After more than a decade of teaching at Country Day, history teacher and college counselor Chris Kuipers is ready to move on to the next phase of his life in the Pacific Northwest.
Alicia Perla will be taking over as the college counselor. Perla interned as a college counselor in the past with college counselor Jane Bauman. She has also volunteered as one for Breakthrough Sacramento since 2019.
The main reasons for Kuipers’ move to Seattle are to be closer to family and because he and his wife found great professional opportunities there.
Kuipers will be the Associate Director of College Counseling at the Overlake School in Seattle.
During his 11 years as a teacher here, Kuipers has taught seventh-grade history, eighth-grade U.S. history, and AP U.S. history in the high school.
“My favorite class to teach was eighth grade U.S. history,” Kuipers said. “I’ve always been the most passionate about U.S. history. In eighth grade, students are mature and smart enough to have good, thoughtful, substantive discussions, but because they’re still in middle school, there’s still a certain playfulness.”
Through all of the classes Kuipers has taught, a common factor is the National History Day project.
When Kuipers first joined, the project was limited to the eighth grade. Now, as Kuipers departs, the project is done from seventh through tenth grade.
“The eighth grade history class is where the NHD project started and I got to watch the project develop from there, so that class was definitely the center of my experience at Country Day,” he said.
Kuipers hopes that the NHD project will continue to grow. The program showcases some of the students’ best work to a broader community, which is important to their education, Kuipers said.
‘I have a lot of pride in the program and I feel confident that it will stay strong and flourish for the years to come.”
The success of the NHD program is one of Kuipers’ biggest accomplishments through his years as a teacher, said Head of High School Brooke Wells.
One of Kuipers’ favorite experiences as a teacher was the seventh grade Renaissance Fair.
Junior Craig Bolman has had Kuipers as a teacher since seventh grade and was part of the last Renaissance Fair.
“I remember him dressing up as a King for the Renaissance Fair and recording a lip-synch video to a Queen song,” Bolman said.
While Kuipers is proud of the development of classes and the NHD program as part of that on the professional side of things, he’s also appreciative of the connections he’s made with students.
“I can open this filing cabinet right now and pull out a big file with all the different thank you notes and cards I’ve received from students over the years,” Kuipers said. “Being able to connect to individual lives and help students think differently about themselves or the world is what I’m most proud about.”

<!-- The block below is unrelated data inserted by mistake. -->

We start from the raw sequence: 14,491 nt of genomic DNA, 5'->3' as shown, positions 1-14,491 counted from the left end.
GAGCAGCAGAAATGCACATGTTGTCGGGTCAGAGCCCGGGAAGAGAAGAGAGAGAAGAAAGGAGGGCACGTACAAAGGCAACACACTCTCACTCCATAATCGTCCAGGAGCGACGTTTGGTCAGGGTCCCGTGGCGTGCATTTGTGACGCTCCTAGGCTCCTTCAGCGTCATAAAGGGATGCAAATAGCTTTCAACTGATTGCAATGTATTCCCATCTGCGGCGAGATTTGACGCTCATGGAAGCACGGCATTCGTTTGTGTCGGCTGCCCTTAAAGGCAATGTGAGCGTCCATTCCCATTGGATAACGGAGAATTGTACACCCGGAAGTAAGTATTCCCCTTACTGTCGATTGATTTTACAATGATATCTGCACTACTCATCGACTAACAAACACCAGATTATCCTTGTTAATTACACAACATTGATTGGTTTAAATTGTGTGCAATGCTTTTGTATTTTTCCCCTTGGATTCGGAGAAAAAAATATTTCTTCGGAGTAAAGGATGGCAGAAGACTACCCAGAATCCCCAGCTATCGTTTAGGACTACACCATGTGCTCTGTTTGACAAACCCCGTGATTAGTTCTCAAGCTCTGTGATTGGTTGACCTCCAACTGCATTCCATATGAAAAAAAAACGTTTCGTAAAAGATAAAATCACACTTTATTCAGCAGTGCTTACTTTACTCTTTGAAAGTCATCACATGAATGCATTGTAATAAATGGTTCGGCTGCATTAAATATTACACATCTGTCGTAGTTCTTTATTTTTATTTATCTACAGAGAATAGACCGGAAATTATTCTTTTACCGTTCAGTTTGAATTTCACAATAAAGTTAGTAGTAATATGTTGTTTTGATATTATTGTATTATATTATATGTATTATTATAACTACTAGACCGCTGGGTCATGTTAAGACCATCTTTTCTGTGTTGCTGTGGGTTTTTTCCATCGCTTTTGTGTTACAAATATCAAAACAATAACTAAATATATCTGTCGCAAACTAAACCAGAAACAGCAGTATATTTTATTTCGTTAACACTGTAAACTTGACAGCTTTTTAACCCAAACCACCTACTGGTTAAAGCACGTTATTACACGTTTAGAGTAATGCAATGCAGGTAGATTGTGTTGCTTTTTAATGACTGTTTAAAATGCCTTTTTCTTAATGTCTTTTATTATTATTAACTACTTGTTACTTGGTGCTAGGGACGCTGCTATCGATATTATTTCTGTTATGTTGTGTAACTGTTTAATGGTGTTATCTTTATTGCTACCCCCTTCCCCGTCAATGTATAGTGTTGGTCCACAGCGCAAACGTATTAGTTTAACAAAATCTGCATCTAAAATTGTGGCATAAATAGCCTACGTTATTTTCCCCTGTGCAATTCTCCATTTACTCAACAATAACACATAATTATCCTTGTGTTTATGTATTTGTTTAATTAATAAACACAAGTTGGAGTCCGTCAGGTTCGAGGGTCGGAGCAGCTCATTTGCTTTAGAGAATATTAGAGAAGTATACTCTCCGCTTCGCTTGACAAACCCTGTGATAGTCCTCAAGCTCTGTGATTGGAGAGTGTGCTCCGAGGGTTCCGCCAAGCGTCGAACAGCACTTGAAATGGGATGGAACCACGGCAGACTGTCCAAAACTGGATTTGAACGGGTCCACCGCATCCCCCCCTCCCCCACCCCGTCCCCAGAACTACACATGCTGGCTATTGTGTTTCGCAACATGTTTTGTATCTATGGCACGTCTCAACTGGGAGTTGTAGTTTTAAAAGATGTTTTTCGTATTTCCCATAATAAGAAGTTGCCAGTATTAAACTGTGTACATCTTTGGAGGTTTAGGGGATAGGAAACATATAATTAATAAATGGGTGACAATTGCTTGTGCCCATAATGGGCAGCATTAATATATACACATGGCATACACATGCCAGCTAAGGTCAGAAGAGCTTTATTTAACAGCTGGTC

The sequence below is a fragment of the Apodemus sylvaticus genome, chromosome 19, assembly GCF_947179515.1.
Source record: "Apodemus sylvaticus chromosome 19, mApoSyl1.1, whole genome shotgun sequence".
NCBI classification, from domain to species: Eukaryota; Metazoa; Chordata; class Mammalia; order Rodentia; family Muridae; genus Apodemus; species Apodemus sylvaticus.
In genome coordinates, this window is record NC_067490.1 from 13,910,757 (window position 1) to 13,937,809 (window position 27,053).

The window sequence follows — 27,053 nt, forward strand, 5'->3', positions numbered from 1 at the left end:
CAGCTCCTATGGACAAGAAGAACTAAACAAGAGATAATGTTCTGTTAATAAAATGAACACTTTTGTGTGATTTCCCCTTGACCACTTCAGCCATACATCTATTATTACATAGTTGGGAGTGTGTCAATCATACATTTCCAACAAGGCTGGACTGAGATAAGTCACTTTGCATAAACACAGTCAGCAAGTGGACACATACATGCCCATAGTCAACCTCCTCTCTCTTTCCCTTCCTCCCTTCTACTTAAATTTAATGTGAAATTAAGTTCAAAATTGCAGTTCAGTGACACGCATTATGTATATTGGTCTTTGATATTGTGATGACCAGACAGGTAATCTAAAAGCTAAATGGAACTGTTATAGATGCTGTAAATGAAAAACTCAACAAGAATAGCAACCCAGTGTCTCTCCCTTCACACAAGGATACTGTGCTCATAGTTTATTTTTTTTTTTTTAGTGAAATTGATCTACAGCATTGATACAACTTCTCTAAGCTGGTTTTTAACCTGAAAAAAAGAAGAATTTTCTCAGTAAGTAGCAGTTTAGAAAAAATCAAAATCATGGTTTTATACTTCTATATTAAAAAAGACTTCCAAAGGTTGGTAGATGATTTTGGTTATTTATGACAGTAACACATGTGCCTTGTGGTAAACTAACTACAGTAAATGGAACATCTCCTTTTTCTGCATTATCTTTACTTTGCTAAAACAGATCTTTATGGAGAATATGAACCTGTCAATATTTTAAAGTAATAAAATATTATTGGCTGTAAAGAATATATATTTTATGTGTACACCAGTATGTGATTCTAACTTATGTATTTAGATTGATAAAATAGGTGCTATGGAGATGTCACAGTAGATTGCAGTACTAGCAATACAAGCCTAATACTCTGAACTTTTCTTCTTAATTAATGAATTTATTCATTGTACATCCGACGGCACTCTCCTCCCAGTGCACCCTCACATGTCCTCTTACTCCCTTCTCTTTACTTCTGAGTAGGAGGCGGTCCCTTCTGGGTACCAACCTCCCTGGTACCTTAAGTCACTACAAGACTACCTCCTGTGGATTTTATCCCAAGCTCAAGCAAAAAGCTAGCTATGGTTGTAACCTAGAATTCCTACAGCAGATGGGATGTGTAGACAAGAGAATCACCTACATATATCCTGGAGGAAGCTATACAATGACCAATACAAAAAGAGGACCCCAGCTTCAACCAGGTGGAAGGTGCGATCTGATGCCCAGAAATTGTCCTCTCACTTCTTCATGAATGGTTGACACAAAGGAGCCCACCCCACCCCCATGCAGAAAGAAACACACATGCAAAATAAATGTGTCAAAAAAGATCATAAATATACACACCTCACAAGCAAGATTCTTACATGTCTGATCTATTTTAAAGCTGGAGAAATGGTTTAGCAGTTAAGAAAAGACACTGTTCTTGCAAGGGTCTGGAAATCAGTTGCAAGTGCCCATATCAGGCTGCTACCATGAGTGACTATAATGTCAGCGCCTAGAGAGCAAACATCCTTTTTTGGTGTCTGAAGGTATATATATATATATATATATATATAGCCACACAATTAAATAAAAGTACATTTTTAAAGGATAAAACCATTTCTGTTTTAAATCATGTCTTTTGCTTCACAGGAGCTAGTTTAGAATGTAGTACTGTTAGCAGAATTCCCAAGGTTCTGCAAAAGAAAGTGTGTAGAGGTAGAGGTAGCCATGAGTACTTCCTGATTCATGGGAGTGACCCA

The school Kuipers’ will be working at in Seattle is a fifth-12th grade school.
“I’ll miss being at a school that’s pre-k through 12,” Kuipers said. “Aside from my personal interest of not being at the same school as my kids for a couple of years, there’s something special about seeing kindergarteners and high school students coming together. The cohesiveness of PK-12 creates a really special place.”
Kuipers added that he’ll also miss his colleagues, many of whom have been at Country Day throughout his 11 years, watching the school grow and change.
“When you go through that together, you build strong bonds,” he said.
In short, Kuipers will miss the community.
“He’s a wonderful colleague. Super smart, thoughtful and honest,” Wells said. “I’ll miss working with him.”
Looking back on his experiences here, he has multiple favorite memories.
“There’re a lot of big moments that jump out: the Renaissance Fair, the trip to Washington D.C. and moseying around D.C. with the tour guide,” Kuipers said.
“There are also small moments just being in the hotel and creating connections with students whether it’s yelling at (junior) Dylan (Margolis) to be quiet in his hotel room, the long tour bus rides or having to spend the night in an airport due to the delayed flights. It’s just being part of that experience with the students that hold my best memories,” Kuipers said.
He added that the small individual conversations with students pursuing a topic or talking with colleagues about teaching and the community are all memories he’ll take with him.
Bolman is currently in Kuipers’ AP U.S. History class.
“He’s my favorite history teacher,” Bolman said. “He’s always good at driving discussion in the classroom and his in-class activities are always engaging. I’m sad to see him go.”
Kuipers has always tried to push his students to see past the “conveyor belt mentality” of accumulating knowledge just to pass the next assessment.
“Our purpose in life and our purpose in education is to make a difference and to make the best use of our time here,” Kuipers said.
Through all his time here, Kuipers said that there isn’t anything he won’t miss.
“I’ve had a really blessed time here. I think every community should always be changing and growing, so there are things we’re still working on, but I truly look forward to coming to work each day,” Kuipers said. “I’ll miss all of it, but I’m certainly excited for the next step.”
— By Arikta Trivedi
Originally published in the May 25 edition of the Octagon.